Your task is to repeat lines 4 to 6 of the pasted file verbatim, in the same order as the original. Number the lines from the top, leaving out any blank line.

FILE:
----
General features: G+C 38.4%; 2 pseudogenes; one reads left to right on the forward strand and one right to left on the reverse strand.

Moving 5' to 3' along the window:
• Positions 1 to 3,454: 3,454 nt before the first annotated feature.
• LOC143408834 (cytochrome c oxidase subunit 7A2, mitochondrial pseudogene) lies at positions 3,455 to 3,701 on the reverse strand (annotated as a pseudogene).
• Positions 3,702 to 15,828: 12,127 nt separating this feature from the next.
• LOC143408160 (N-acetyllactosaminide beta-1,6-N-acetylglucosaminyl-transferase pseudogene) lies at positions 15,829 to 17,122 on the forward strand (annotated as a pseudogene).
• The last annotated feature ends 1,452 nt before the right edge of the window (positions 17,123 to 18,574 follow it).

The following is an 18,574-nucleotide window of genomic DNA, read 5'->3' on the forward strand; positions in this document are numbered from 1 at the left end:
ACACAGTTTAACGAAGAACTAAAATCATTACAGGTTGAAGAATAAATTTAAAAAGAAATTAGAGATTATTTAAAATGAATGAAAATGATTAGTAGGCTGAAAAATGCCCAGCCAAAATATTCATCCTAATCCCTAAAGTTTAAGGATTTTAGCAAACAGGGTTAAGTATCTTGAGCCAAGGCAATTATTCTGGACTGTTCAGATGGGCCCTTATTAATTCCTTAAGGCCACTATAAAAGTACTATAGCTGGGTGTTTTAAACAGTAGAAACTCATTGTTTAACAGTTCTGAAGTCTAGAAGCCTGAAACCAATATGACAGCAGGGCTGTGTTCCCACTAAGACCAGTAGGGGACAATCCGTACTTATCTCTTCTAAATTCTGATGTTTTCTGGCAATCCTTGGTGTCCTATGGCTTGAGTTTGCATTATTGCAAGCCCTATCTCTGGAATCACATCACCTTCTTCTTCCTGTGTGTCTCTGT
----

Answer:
• LOC143408834 (cytochrome c oxidase subunit 7A2, mitochondrial pseudogene) lies at positions 3,455 to 3,701 on the reverse strand (annotated as a pseudogene).
• Positions 3,702 to 15,828: 12,127 nt separating this feature from the next.
• LOC143408160 (N-acetyllactosaminide beta-1,6-N-acetylglucosaminyl-transferase pseudogene) lies at positions 15,829 to 17,122 on the forward strand (annotated as a pseudogene).